[Danman] used PlatformIO to write the code to his ESP. PlatformIO allowed [Danman] to browse for a NTP library and load it into his project. After finding the NTP library, [Danman] wrote a bit of code and was able to upload it to the ESP. When that was uploaded [Danman] noticed that nothing was being displayed on the OLED, but that was just a simple matter of tracking down the right address to use when setting up the library for his OLED. Lastly, [Danman] created a large font to display the time with and his mini-clock was done!
It’s always nice to see someone be able to go from buying a board to having a demo put together, and it’s getting easier and easier. Check out this OLED watch, and this pocket watch doesn’t use OLEDs, but it still looks pretty cool.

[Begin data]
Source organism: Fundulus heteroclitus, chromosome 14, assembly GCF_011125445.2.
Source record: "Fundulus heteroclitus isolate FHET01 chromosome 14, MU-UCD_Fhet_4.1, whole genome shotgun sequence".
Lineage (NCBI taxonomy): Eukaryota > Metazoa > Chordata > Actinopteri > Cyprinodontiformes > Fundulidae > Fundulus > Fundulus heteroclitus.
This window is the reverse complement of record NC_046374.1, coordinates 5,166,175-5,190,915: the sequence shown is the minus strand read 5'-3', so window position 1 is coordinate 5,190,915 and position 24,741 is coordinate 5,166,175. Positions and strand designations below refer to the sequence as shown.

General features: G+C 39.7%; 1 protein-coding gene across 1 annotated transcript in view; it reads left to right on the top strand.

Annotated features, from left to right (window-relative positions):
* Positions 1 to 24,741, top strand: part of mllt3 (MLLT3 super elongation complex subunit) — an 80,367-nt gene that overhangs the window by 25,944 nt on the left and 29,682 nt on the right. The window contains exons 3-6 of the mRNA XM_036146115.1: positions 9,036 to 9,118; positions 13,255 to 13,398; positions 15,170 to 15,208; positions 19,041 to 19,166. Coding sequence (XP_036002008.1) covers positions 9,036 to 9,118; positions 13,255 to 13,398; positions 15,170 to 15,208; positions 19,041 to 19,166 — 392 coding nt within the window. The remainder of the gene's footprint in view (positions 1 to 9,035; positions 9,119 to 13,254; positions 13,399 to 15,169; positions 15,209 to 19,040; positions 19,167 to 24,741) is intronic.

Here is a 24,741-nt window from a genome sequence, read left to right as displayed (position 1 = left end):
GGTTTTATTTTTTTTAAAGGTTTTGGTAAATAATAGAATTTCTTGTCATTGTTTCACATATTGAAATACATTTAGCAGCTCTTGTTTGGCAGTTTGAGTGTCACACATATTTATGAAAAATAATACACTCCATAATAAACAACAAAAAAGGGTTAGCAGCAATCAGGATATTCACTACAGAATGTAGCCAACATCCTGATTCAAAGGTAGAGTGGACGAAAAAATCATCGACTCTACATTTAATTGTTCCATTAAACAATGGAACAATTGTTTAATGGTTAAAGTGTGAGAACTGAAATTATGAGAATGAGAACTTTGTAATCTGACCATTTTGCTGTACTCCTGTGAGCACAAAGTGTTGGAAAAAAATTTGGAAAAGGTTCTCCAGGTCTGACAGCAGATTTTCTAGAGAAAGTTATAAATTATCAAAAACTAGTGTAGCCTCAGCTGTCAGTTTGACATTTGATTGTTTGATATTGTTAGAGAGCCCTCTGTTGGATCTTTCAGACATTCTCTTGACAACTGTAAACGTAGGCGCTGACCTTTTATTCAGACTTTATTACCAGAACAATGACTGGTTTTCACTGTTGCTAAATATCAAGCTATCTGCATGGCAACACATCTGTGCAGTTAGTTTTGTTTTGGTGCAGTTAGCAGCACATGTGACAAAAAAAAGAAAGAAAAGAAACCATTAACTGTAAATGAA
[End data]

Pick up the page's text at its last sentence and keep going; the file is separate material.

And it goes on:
Over at Sparkfun, [Alex] shared an OLED clock project that’s currently in progress but has a couple interesting twists. The first is the use of a small OLED screen for each digit, to which [Alex] added a stylistic touch. Digits transition by having segments slide vertically in a smooth animated motion. It’s an attractive effect, and the code is available on his github repository for anyone who wants to try it out.
[Alex] also found that by using an ESP32 microcontroller and synchronizing the clock via NTP over WiFi, the added cost of implementing a real-time clock in hardware becomes unnecessary. Without an RTC, time would drift by a few seconds every day and require a reset. At the moment the clock requires the SSID and password to be hardcoded, but [Alex] would prefer to allow this to be configured via a web page and could use some help. If you have implemented a web server on the ESP32, [Alex] would like to know how you handled multiple pages. “I’ve been scratching my head throughout the build on how to get this done,” he writes. “With the ESP8266, there’s
on(const String &uri, handler function), but that seems to have been removed on the ESP32.” If you can point [Alex] in the right direction, be sure to pipe up.